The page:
It’s a funny time to be writing about the state of the market. Several months on from the Brexit referendum and despite our new prime minister’s assurances that ‘Brexit means Brexit’, no-one really knows what Brexit actually means. The uncertainty is palpable and while it’s far too early to see whether it’s having an impact on lender appetite or property values, it’s hanging in the air and is a factor no-one can ignore.
Add to this the slew of changes to the landscape for buy-to-let and you start to realise, any comment on the so-called state of the market is not going to be definitive. That said, I do have a few observations.
Next year landlords will see the tax relief they can claim on their mortgage interest payments start to taper from a maximum of 45 per cent down to 20 per cent by 2020. Many lenders have already raised their rental income ratios from 125 per cent up to 145 per cent to accommodate this. While there are still plenty of options for landlords at 125 per cent, I fully expect these to reduce over the coming six months – especially because the Bank of England’s Prudential Regulation Authority is due to publish its new rules for buy-to-let later this year. If these are along the lines that the PRA has suggested, affordability for landlords is going to get tighter still.
All of this has implications for bridging and short-term finance. More often than not, developers using a bridge to fund short-term refurbishment projects exit into a buy-to-let. Bridging lenders are already considering this when agreeing short-term finance as the availability and make-up of buy-to-let products on the market in six to nine months’ time will materially affect the likelihood of that exit.
I don’t believe these shifting dynamics automatically mean that bridging availability will reduce but I do expect there to be changes. Some lenders may look to rebalance the types of deals they approve as they adjust and understanding how their appetites fluctuate is going to be key for advisers who need to get deals done quickly.
A more mature market
I’m slightly reluctant to talk about negative rumours flying around for fear of talking the market down – I think sometimes we are our own worst enemies. That said, there are a number of potentially damaging rumours that I think should be addressed head on. It is no secret that a number of specialist lenders in the market are turning away more deals than they used to and there is talk that funding lines have been pulled by some of the larger banks.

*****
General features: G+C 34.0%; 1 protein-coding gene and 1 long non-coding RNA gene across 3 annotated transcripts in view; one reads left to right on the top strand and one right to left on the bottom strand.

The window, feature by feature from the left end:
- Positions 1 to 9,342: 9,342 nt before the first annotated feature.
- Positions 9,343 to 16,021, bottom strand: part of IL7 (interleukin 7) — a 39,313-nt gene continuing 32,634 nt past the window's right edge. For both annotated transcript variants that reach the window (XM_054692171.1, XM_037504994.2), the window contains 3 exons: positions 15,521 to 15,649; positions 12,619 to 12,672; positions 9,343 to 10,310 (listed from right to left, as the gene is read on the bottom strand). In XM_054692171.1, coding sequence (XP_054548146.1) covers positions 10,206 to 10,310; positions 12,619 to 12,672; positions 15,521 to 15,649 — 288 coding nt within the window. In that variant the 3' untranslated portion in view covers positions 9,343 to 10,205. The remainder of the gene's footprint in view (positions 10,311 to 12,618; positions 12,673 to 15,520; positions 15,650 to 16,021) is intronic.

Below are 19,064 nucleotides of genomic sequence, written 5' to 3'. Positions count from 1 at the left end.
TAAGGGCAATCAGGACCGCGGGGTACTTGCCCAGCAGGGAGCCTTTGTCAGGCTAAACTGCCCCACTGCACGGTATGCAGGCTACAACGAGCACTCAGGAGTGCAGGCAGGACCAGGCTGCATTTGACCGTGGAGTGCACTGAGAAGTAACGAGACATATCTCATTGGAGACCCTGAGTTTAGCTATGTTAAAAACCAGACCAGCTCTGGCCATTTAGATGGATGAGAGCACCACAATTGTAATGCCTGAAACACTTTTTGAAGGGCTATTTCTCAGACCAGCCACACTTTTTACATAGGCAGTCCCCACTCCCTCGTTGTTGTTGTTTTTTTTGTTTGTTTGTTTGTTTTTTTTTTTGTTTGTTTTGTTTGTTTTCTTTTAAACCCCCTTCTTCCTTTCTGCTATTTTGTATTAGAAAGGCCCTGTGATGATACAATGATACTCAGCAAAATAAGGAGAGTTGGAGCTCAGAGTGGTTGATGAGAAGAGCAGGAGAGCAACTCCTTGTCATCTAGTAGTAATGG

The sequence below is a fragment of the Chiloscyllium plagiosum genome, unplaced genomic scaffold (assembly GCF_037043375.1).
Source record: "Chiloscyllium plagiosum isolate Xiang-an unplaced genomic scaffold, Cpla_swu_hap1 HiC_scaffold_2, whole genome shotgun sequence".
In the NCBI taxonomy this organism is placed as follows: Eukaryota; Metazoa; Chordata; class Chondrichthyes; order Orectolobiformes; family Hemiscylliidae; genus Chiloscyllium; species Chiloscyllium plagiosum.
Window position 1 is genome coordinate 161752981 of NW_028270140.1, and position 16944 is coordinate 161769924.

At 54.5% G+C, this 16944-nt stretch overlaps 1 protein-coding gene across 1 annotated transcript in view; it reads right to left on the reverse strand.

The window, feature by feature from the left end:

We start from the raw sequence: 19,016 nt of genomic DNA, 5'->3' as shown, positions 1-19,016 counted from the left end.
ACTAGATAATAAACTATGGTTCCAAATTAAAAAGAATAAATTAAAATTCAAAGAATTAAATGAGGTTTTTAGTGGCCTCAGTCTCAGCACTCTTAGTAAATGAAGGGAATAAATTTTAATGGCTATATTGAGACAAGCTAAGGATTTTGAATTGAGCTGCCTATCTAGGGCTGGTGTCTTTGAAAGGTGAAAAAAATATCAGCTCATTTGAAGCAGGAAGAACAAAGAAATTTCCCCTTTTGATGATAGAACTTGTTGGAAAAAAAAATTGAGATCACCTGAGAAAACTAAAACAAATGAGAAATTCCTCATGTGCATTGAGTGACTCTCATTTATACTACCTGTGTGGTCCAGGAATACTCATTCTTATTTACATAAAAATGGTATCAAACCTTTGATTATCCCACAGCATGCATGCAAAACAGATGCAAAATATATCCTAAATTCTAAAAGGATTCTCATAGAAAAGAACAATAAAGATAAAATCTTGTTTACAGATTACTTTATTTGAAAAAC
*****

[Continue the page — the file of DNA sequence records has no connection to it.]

Whether or not the rumours have foundation in fact, I think it’s important we remember just how far this market has come in the past decade. Yes, some specialist lenders are backed by bank funding lines. But there are also many specialists that have far more diversified funding sources. Both Shawbrook and Precise Mortgages have access to retail deposits to finance new lending – a source of finance that has really opened up specialist lending and made short-term finance much cheaper for developers.
Additionally, the market also has lenders backed by both private and institutional investors such as West One, LendInvest or LandBay to name just a few. We should not forget that there is a wide selection of options for clients looking for short-term finance and that the market has matured significantly in recent years. Lenders have learnt from mistakes made in the past and no longer rely on just one source of funding.
Providers’ appetite to lend may ebb and flow but for advisers the important thing is being able to find an appropriate solution for clients. Thankfully, the short-term market is now substantially diversified and broad enough to ensure that there are always options for well-packaged deals that make commercial sense for both the borrower and lender.